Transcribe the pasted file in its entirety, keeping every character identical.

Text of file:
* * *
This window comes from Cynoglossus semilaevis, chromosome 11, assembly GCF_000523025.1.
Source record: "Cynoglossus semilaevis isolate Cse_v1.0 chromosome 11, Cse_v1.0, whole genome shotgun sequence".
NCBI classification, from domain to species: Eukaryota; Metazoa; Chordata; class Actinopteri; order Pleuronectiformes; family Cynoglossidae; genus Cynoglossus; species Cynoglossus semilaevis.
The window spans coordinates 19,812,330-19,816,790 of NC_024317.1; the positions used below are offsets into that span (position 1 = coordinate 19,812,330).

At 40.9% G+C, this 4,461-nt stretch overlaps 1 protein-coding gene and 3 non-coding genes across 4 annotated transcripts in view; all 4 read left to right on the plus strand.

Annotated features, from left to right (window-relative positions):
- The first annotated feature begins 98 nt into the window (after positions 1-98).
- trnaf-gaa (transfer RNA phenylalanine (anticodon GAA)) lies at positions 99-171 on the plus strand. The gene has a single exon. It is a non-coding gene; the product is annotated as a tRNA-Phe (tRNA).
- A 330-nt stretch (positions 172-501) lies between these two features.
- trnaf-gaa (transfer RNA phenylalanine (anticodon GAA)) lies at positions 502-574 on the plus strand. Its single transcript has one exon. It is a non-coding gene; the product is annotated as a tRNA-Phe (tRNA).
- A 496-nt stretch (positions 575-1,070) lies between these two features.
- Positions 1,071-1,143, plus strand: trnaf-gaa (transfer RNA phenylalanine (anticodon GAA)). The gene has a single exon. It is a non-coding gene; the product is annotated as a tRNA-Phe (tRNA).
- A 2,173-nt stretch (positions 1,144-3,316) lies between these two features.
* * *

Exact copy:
This window comes from Cynoglossus semilaevis, chromosome 11, assembly GCF_000523025.1.
Source record: "Cynoglossus semilaevis isolate Cse_v1.0 chromosome 11, Cse_v1.0, whole genome shotgun sequence".
NCBI classification, from domain to species: Eukaryota; Metazoa; Chordata; class Actinopteri; order Pleuronectiformes; family Cynoglossidae; genus Cynoglossus; species Cynoglossus semilaevis.
The window spans coordinates 19,812,330-19,816,790 of NC_024317.1; the positions used below are offsets into that span (position 1 = coordinate 19,812,330).

At 40.9% G+C, this 4,461-nt stretch overlaps 1 protein-coding gene and 3 non-coding genes across 4 annotated transcripts in view; all 4 read left to right on the plus strand.

Annotated features, from left to right (window-relative positions):
- The first annotated feature begins 98 nt into the window (after positions 1-98).
- trnaf-gaa (transfer RNA phenylalanine (anticodon GAA)) lies at positions 99-171 on the plus strand. The gene has a single exon. It is a non-coding gene; the product is annotated as a tRNA-Phe (tRNA).
- A 330-nt stretch (positions 172-501) lies between these two features.
- trnaf-gaa (transfer RNA phenylalanine (anticodon GAA)) lies at positions 502-574 on the plus strand. Its single transcript has one exon. It is a non-coding gene; the product is annotated as a tRNA-Phe (tRNA).
- A 496-nt stretch (positions 575-1,070) lies between these two features.
- Positions 1,071-1,143, plus strand: trnaf-gaa (transfer RNA phenylalanine (anticodon GAA)). The gene has a single exon. It is a non-coding gene; the product is annotated as a tRNA-Phe (tRNA).
- A 2,173-nt stretch (positions 1,144-3,316) lies between these two features.